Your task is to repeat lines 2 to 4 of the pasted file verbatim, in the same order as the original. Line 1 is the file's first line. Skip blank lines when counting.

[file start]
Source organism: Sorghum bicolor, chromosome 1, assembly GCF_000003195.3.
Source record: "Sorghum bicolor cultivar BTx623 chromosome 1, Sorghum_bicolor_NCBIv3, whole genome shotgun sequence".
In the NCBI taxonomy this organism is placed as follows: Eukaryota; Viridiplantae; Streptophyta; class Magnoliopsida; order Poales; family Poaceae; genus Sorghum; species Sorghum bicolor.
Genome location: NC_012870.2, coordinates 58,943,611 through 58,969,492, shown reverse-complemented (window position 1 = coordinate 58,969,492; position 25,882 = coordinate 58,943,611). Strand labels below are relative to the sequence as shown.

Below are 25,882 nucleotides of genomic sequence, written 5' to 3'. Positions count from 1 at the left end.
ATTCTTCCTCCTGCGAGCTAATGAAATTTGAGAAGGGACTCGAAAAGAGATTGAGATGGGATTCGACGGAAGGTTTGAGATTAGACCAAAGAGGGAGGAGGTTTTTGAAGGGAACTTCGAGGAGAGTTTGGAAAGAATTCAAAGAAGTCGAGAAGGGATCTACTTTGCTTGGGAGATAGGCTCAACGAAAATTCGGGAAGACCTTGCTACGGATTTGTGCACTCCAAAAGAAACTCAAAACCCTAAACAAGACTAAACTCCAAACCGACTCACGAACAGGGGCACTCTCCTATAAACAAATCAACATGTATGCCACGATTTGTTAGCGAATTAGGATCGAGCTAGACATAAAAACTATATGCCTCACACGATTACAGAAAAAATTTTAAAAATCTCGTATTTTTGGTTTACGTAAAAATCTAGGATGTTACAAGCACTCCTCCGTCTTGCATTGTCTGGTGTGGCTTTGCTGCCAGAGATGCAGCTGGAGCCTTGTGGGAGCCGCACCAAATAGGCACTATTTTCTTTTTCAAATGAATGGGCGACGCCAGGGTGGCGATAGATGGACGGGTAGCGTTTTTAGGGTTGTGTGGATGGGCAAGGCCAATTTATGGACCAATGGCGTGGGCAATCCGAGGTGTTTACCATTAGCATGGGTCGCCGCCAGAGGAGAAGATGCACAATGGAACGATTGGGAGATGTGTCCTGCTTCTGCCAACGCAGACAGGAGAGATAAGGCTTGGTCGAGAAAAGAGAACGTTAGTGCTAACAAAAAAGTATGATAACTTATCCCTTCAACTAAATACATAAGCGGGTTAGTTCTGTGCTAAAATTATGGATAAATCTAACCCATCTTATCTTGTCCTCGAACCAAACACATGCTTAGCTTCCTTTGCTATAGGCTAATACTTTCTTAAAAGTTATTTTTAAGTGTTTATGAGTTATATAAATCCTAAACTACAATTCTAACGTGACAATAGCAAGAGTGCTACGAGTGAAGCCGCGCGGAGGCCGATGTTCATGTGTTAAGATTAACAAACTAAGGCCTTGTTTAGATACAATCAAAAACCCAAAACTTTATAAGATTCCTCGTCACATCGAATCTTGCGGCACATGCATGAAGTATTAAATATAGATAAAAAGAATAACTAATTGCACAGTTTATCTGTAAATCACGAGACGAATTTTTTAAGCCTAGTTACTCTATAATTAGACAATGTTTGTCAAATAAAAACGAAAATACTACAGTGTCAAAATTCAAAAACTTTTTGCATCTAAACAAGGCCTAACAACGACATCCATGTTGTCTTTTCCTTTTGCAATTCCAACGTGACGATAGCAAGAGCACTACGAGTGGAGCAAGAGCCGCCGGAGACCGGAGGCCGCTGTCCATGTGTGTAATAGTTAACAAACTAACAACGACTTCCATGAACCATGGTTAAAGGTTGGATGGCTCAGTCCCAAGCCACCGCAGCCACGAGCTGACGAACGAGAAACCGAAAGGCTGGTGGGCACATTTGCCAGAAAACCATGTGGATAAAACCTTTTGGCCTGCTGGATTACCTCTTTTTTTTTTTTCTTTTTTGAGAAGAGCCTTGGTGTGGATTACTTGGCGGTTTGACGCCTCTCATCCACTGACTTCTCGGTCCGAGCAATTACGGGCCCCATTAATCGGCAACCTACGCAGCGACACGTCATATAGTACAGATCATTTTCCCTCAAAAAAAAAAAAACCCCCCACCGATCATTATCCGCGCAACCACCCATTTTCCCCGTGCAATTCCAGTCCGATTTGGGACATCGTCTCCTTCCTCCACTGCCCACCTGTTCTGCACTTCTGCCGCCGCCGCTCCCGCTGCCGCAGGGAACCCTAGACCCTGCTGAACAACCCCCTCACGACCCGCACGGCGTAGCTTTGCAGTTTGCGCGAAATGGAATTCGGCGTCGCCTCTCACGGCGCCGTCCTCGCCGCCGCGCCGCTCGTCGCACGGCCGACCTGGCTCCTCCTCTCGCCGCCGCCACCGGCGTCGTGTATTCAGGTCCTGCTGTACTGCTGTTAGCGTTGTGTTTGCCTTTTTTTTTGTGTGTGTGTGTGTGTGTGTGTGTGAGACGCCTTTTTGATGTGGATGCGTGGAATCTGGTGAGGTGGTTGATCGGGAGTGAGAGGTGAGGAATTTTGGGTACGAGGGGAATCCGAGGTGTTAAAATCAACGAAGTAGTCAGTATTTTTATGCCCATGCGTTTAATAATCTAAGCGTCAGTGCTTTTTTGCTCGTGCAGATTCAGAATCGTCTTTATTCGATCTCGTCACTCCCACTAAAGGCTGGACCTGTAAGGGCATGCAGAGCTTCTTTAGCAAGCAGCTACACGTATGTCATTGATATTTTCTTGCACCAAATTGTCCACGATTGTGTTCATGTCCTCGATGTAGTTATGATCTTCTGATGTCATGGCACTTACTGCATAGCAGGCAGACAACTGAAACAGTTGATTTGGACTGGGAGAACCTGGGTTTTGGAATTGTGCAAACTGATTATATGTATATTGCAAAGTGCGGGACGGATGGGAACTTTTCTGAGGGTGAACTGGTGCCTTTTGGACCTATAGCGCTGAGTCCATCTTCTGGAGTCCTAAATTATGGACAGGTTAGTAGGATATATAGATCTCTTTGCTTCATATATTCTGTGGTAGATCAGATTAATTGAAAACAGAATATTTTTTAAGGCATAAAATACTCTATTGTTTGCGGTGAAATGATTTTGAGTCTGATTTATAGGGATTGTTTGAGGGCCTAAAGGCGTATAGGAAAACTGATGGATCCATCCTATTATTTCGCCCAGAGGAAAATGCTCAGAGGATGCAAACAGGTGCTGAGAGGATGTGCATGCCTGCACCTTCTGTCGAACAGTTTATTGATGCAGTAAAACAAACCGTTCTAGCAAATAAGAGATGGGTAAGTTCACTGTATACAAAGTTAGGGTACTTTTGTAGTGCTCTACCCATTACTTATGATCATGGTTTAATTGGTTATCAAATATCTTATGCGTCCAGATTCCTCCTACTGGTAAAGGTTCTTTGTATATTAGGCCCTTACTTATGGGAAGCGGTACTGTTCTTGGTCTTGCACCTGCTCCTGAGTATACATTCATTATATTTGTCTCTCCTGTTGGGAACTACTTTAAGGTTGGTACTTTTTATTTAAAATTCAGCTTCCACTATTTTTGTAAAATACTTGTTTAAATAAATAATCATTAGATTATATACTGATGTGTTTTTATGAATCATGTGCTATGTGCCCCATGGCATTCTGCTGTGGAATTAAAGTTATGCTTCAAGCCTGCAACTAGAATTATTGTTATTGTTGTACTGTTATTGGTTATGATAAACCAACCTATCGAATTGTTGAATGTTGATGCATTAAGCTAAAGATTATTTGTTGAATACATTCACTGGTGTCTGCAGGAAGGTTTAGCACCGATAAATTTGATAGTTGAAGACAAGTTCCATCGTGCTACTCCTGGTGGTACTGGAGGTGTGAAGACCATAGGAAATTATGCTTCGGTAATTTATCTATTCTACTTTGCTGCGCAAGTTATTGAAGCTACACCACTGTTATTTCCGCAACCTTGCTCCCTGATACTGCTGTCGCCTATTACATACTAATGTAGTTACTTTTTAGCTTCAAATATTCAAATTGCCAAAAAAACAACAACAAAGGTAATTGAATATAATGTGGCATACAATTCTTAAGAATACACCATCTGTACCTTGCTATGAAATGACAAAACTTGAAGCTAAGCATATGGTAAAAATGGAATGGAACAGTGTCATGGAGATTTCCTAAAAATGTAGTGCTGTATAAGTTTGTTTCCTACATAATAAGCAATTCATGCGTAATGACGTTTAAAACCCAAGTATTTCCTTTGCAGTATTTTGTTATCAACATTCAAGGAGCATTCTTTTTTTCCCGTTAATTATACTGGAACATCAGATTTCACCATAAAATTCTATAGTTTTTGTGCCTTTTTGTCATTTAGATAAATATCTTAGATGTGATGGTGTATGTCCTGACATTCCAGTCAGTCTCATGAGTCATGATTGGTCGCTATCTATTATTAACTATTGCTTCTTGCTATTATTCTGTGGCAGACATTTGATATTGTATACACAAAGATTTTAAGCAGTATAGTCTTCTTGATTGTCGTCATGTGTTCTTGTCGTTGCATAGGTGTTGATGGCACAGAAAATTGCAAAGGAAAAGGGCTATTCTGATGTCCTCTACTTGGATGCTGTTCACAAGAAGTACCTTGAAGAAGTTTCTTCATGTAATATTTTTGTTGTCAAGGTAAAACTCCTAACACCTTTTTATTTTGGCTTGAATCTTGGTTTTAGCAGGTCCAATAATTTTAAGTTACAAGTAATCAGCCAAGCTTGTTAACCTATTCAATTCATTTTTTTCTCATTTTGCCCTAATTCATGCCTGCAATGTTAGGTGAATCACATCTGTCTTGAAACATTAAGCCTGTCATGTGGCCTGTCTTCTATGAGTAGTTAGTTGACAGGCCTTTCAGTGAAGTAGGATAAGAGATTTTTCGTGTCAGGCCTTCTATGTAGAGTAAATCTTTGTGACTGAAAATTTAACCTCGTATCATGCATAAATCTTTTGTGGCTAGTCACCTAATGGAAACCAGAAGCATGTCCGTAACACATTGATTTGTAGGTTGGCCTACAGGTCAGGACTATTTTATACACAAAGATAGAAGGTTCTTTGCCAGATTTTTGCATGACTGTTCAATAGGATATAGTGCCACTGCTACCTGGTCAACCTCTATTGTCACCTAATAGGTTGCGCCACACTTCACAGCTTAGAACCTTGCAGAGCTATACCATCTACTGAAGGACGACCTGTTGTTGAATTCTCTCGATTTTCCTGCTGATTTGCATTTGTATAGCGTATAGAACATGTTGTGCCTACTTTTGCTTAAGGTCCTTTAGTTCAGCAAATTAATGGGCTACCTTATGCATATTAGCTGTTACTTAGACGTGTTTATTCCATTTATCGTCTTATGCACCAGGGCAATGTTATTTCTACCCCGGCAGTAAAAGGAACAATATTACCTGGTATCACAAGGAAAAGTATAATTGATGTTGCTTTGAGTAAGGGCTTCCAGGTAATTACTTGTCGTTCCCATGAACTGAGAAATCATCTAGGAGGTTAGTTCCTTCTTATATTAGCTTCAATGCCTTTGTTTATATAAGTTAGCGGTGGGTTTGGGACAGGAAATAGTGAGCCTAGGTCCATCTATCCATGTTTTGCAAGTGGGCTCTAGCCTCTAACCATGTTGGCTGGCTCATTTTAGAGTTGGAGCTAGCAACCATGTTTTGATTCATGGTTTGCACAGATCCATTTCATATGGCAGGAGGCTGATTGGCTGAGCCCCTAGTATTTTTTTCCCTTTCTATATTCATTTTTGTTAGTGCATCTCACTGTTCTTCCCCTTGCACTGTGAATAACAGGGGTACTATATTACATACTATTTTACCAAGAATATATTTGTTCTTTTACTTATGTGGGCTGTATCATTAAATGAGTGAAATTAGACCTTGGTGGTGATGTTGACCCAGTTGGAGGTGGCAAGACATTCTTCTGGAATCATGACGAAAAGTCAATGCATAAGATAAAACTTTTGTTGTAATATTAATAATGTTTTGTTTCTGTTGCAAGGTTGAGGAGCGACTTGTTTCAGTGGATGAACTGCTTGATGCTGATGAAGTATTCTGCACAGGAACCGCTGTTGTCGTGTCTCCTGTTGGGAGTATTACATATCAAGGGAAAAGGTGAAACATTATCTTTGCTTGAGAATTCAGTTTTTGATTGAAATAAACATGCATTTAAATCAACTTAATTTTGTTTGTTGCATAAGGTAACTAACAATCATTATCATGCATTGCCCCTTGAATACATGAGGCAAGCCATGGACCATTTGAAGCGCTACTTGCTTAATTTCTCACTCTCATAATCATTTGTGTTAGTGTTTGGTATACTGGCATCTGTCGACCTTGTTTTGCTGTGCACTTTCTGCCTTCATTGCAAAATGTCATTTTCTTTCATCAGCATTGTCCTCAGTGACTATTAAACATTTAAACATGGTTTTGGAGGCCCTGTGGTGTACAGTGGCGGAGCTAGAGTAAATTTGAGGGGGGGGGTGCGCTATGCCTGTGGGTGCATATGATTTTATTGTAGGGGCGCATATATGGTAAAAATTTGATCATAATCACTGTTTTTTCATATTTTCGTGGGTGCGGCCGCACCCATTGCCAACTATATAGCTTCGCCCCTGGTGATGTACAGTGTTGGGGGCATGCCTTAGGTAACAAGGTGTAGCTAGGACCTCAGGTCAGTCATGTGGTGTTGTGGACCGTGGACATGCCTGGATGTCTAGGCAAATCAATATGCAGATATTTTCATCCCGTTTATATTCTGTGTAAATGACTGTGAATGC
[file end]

Source record: "Sorghum bicolor cultivar BTx623 chromosome 1, Sorghum_bicolor_NCBIv3, whole genome shotgun sequence".
In the NCBI taxonomy this organism is placed as follows: Eukaryota; Viridiplantae; Streptophyta; class Magnoliopsida; order Poales; family Poaceae; genus Sorghum; species Sorghum bicolor.
Genome location: NC_012870.2, coordinates 58,943,611 through 58,969,492, shown reverse-complemented (window position 1 = coordinate 58,969,492; position 25,882 = coordinate 58,943,611). Strand labels below are relative to the sequence as shown.